Are you getting the right amount of these key nutrients?
Micronutrients are vital for health, but many Aussies don’t get the right balance of three key nutrients – calcium, salt and vitamin D. Here’s why it matters.
Not getting the right amount of vitamins and minerals can contribute to major illnesses including cardiovascular disease, type 2 diabetes, kidney disease and obesity.
According to University of New South Wales lecturer and nutritionist Dr Rebecca Reynolds, there are three micronutrients in particular which many Australians are not getting the recommended amount of – calcium, salt and vitamin D.
In her analysis on micronutrient imbalance in our diets, Dr Reynolds explains we’re consuming too much salt (or sodium), which can increase blood pressure and therefore heighten the risk of heart disease.
Dr Reynolds says we’re also not getting enough calcium – which can impair bone development in children and cause low bone mineral density in adults – and vitamin D, which can result in osteoporosis, and bone and joint pain.
The good news is, with a little awareness, there are ways to achieve the recommended nutrition targets for these three key nutrients.
How to keep your salt intake in check
Your body needs sodium to conduct nerve impulses, contract and relax muscles, and maintain balance of water and minerals.
The problem is most Australians consume too much salt, largely through processed and packaged foods, as well as what we add to cooking and at the table.
Dietitian Victoria Lekkas says Aussies may not even register products that can be high in salt, such as packaged breads, sauces and soups.
“It’s usually less about Australians being heavy-handed with their salt shaker, and more about these packaged foods,” Victoria says.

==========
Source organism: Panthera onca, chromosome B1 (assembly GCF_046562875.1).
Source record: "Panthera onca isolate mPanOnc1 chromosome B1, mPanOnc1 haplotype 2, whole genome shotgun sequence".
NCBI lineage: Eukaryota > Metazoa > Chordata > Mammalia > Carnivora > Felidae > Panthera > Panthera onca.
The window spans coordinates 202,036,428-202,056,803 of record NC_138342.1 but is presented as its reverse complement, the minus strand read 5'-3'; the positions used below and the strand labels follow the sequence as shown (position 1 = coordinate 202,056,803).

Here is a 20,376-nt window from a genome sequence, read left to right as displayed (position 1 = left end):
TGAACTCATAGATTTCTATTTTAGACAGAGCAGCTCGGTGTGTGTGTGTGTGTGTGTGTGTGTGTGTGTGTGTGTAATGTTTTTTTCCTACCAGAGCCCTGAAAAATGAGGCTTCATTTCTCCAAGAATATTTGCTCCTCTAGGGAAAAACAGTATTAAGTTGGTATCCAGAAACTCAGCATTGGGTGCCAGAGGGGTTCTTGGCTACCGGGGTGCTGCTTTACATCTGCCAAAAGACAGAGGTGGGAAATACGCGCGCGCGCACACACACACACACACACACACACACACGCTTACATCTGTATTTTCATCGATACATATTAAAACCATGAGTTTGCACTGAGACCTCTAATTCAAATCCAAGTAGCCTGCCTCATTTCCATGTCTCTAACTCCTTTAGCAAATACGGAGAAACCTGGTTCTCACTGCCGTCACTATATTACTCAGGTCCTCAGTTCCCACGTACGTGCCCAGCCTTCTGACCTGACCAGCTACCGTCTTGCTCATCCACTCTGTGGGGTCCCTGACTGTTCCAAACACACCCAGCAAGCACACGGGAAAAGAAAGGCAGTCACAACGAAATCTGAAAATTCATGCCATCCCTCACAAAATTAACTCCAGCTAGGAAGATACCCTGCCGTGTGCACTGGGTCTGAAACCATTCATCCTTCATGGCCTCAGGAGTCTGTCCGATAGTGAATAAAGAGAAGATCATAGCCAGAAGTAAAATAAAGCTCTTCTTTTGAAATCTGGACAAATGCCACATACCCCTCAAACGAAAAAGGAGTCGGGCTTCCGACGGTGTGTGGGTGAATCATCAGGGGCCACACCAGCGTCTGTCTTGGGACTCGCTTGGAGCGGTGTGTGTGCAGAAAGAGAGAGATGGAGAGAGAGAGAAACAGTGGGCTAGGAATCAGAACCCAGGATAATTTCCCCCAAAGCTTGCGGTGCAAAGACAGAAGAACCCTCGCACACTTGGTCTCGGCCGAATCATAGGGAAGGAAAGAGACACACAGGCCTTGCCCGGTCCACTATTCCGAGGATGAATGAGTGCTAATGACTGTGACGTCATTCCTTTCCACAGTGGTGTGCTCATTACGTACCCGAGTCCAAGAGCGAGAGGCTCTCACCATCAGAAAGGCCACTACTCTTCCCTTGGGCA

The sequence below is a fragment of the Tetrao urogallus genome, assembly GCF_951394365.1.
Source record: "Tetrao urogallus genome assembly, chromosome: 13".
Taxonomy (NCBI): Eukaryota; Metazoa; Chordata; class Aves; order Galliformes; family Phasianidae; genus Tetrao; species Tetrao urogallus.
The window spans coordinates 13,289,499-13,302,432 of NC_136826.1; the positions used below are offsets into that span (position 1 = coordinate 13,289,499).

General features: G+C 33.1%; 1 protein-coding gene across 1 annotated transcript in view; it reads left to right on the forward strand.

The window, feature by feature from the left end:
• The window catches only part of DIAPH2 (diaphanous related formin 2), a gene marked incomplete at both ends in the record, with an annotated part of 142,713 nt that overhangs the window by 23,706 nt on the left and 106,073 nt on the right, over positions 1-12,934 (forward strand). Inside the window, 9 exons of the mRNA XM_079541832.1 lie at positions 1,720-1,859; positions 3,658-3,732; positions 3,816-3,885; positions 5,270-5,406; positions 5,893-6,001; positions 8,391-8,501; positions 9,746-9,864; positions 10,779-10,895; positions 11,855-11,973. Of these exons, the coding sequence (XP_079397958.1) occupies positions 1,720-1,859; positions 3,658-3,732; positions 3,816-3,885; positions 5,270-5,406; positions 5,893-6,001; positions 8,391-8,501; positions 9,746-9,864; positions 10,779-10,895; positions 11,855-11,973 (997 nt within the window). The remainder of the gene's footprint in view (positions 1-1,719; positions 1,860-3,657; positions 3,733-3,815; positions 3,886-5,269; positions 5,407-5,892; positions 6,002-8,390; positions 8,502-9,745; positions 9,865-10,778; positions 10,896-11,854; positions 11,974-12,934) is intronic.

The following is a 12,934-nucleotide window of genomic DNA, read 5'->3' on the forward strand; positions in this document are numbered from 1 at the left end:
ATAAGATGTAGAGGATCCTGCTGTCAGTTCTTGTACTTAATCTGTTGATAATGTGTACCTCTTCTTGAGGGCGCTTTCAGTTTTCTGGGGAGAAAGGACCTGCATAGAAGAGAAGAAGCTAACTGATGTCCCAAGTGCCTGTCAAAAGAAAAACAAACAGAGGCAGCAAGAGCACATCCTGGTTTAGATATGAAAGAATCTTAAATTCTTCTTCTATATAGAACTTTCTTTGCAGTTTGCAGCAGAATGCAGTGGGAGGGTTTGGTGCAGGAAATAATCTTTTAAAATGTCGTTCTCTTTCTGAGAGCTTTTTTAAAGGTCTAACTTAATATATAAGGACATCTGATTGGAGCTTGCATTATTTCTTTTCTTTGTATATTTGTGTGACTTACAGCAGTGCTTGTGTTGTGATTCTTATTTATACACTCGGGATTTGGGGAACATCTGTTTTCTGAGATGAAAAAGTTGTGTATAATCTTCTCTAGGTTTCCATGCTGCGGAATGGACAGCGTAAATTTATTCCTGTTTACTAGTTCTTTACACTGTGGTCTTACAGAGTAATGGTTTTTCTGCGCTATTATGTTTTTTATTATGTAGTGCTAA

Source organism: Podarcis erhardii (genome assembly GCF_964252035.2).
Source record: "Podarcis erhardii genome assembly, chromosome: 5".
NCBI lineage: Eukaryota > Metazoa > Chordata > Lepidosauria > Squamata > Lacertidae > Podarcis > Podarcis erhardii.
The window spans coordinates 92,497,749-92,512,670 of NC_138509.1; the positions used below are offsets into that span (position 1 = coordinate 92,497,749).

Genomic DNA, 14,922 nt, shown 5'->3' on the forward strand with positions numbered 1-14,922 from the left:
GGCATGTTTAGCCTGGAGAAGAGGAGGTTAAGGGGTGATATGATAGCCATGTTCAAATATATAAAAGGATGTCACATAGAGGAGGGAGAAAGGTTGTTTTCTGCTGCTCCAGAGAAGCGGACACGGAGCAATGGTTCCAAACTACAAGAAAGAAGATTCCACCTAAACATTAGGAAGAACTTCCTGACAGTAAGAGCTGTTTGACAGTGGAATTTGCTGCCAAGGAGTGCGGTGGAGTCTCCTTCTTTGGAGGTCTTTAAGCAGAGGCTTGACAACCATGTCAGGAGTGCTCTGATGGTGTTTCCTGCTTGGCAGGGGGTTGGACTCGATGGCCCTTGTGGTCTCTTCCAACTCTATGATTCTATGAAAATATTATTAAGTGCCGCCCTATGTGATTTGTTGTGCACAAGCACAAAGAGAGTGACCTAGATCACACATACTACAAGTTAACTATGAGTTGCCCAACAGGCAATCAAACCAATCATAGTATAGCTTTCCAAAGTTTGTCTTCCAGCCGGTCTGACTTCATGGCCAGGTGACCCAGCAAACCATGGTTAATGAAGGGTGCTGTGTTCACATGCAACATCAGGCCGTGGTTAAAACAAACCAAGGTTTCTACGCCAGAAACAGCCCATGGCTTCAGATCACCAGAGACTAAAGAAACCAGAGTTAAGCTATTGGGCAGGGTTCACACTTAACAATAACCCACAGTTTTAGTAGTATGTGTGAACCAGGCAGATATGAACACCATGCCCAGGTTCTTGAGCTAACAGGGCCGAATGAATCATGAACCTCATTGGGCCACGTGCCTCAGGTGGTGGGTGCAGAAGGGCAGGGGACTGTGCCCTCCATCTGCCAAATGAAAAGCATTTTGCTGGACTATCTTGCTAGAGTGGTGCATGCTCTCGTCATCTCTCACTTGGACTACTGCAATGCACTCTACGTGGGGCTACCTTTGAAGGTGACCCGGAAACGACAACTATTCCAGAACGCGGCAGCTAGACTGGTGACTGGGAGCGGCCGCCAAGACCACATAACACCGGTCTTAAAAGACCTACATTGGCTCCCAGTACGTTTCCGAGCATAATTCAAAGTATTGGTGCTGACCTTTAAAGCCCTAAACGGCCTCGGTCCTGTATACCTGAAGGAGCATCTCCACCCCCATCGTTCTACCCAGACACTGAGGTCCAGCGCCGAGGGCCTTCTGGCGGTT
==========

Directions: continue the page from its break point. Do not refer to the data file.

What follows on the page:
Tips to reduce your salt intake
- Cut back on salty packaged and processed foods.
- Check the sodium content of any packaged foods you do buy, and try to avoid products exceeding 400mg per 100g.
- Reduce the salt you add (or omit it altogether) during cooking or at the table.
- Eat more fruits and vegetables.
“People don’t eat enough fruits and veggies, which provide potassium, which can help reduce blood pressure,” Dr Reynolds says.
Why you need to get enough calcium
“Calcium is vital for healthy teeth and bones, and for the health and functioning of our nerves and muscles,” Victoria says.
Recommended calcium intake can vary according to age, gender or pregnancy status, but almost half of Australians are not meeting the suggested amount.
“Not getting enough calcium can weaken your bones, and drastically increases your risk of developing osteoporosis later in life,” Victoria says.
Tips to increase your calcium intake
- Include calcium-rich food in your diet, such as dairy products, leafy green vegetables, nuts and seeds.
- Look out for calcium-fortified products when shopping.
- Maintain good vitamin D levels as this enhances the body’s ability to absorb calcium.
- Reduce your alcohol intake – drinking can decrease your body’s absorption of calcium.
Why you may need more vitamin D
Vitamin D helps your body regulate calcium, and with hormone function and nervous system regulation; and it’s vital for bone development and cell growth.
The best source of vitamin D is from UVB radiation from the sun, which is why it may come as a surprise that in a sun-loving nation like Australia, more than a third of adults are vitamin D deficient.
The amount of sun exposure needed to meet your needs can depend on skin type, season and location.
While a small amount of vitamin D can be found in foods such as fatty fish, beef liver and egg yolks, it is almost impossible to get adequate vitamin D from your diet.
“Unfortunately, vitamin D from food cannot provide enough of the vitamin D our body needs,” Victoria says.
Best ways to boost your vitamin D
- Look for ways to increase your incidental sun exposure – try going for a walk, or reading a book or drinking your morning coffee outside.
- Include foods fortified with vitamin D in your diet, such as margarines, breads or cereals.
- Consider vitamin D supplements if you’re not getting enough through the sun or your diet.
Read more on eating a balanced diet:
- Is the 80/20 diet the perfect formula for long-term health?
- Top 5 nutrients women need for good health
- Fabulous four: why you need these veggies in your diet
- 5 diet tips to help keep your cholesterol in check
Written by Erin Constable and Claire Burke.